The “fourth trimester” of pregnancy idea came from a US paediatrician, Dr. Harvey Karp. He says that essentially, human babies are born three months too early. And for the first three months of life after birth they benefit from being cared for as if they are still in their mother’s uterus.
Potentially, short changing babies of an extra three months inside Mummy may be a little harsh. Keeping their environment quiet and calm and handling them very gently helps with transitioning to the outside world.
You honestly believe this?
The idea of managing a newborn’s care to match intra-uterine conditions has created a loyal following. Principles of the fourth trimester philosophy, while perhaps a little odd to some, sound logical and most importantly, are unlikely to be harmful. They may also help to boost the emotional attachment between a mother and her baby.
Get up and walk!
Evolutionary science has shown that when our ancestors got off all fours and upright onto two legs, this freed us up to use our hands as tools.
Some people also believe that when we discovered fire and were able to cook meat that the increase in dietary iron and protein from eating animal flesh also supported greater brain growth. Eating meat meant there was a huge increase in the size of our brains and intelligence. We became smarter because our brains were being fed better nutrition. And as one generation became smarter and better nourished, their offspring followed a similar pattern.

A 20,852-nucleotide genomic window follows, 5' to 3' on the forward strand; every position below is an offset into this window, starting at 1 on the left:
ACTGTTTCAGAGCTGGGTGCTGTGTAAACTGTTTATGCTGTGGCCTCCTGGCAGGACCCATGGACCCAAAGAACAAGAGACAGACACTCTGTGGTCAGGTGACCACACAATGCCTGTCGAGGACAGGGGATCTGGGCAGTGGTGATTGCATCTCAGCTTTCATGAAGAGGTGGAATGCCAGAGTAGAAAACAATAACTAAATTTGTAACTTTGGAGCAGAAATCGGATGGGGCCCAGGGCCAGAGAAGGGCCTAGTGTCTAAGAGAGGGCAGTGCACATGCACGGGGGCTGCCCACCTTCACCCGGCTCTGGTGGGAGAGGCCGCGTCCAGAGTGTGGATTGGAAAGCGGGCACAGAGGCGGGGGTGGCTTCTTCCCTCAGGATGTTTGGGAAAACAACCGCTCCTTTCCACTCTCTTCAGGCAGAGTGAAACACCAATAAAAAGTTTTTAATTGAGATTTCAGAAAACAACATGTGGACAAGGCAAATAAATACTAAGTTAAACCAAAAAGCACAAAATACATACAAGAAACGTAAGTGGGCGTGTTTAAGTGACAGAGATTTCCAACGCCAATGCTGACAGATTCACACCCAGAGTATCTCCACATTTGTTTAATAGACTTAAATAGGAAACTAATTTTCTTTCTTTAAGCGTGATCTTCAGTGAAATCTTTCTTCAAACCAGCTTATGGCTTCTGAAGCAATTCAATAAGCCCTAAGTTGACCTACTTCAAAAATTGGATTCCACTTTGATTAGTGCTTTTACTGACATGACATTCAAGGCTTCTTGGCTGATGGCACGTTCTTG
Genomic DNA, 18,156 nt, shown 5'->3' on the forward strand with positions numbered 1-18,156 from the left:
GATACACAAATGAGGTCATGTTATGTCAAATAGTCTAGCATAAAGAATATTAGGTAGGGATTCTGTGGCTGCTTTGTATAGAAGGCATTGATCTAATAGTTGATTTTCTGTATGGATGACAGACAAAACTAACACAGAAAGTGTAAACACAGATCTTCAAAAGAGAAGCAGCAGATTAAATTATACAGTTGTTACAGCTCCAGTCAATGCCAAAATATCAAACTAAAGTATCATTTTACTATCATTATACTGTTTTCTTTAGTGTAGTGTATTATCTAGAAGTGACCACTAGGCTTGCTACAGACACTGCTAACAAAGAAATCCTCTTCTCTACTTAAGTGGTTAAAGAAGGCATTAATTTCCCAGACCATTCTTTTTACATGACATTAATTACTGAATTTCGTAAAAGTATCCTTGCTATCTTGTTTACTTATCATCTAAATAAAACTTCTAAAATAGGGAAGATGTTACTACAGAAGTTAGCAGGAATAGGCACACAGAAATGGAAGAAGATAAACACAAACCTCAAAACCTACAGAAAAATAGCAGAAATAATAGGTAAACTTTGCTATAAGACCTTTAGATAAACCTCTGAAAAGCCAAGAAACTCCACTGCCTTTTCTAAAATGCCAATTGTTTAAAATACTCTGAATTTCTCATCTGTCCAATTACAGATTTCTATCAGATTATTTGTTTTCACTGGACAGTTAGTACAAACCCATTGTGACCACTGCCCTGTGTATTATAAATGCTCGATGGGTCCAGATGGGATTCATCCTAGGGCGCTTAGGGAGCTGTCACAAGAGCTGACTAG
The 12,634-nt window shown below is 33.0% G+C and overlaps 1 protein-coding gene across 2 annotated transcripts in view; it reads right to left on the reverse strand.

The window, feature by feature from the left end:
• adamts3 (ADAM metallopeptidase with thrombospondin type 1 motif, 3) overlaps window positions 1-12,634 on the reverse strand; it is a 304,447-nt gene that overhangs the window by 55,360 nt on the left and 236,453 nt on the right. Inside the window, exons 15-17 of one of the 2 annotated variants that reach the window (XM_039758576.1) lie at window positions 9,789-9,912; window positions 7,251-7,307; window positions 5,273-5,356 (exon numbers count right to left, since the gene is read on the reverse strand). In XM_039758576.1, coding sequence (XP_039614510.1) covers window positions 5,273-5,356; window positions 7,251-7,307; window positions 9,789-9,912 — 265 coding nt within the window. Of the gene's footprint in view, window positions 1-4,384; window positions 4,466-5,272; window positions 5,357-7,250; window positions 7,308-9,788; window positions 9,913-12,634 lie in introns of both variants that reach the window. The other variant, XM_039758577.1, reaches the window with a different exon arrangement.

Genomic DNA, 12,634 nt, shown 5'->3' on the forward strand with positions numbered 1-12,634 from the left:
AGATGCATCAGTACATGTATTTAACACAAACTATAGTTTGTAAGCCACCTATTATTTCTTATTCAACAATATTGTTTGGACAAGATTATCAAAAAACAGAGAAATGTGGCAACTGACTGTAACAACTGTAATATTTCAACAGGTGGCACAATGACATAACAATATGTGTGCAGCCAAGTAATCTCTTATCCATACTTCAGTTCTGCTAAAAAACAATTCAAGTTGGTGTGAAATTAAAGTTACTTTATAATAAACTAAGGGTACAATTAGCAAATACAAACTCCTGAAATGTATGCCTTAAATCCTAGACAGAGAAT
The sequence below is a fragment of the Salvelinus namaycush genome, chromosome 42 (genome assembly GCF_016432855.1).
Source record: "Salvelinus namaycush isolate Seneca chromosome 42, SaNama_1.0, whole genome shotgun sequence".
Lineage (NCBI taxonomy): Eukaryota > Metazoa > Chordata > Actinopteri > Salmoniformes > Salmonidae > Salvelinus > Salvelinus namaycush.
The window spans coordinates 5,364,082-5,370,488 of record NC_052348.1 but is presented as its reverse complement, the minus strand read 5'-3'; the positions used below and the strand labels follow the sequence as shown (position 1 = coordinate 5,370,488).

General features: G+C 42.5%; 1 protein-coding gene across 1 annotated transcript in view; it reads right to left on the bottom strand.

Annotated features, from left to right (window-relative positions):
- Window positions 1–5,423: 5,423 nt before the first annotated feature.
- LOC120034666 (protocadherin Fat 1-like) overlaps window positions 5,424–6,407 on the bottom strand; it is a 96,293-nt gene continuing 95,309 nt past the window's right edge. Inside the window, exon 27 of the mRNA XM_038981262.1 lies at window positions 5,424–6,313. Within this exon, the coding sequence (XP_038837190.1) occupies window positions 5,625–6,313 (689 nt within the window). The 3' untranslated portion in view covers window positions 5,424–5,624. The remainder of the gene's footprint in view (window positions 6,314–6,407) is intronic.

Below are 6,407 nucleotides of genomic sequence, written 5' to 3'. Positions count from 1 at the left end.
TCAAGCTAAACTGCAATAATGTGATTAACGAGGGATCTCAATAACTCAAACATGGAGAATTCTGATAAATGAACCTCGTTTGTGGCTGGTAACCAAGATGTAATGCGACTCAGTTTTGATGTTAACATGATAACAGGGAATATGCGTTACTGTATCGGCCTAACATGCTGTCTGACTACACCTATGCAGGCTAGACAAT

But becoming upright came with a cost, because it also created a more narrowed pelvis. In men this was not such as big deal but in females it was. And while most of us women would willingly take a few inches off our hips, from a survival point of view, having a wide pelvis is a pretty good thing.
So why aren’t we pregnant for 12 months?
Tacking an extra three months onto pregnancy and delaying human gestation past 40 weeks would mean babies having bigger heads. They would simply not be able to fit through the female pelvis. Eventually as a species, humans would cease to exist.
What’s the benefit?
Replicating the same conditions as in the womb for the first three months of life is thought to help very young babies acclimatise more gently to extra-uterine life.
At birth, human babies’ brains are only around a quarter of their full size, as compared with other primates whose brains are around half their adult size.
Brain growth is huge in the first few years of a child’s life, particularly in the regions which control social and emotional intelligence. How a baby is cared for makes a big difference to the type of adults they will become.
What helps to comfort baby crying?
Swaddling, frequent breastfeeding, parents responding immediately to their baby’s cries and saying shshsh when they are crying are all thought to help. It’s all about gentleness and parents being emotionally and physically present, “with” their baby to help soothe and comfort them.
It’s also about respecting the baby as a unique and special, separate individual. They have human rights and we, as their parents and caregivers, have a responsibility to ensure they are cared for in a loving and nurturing way.
It’s important to remember
Most parenting approaches are fine as long as they aren’t taken to the extreme and are balanced with good common sense and reason. The human race has survived for around 200,000 years. Clearly, all the generations which came before us have been doing a lot right.
This article was written for Kidspot by Jane Barry from www.mybabybaby.com.au – child health nurse, midwife and parenting columnist.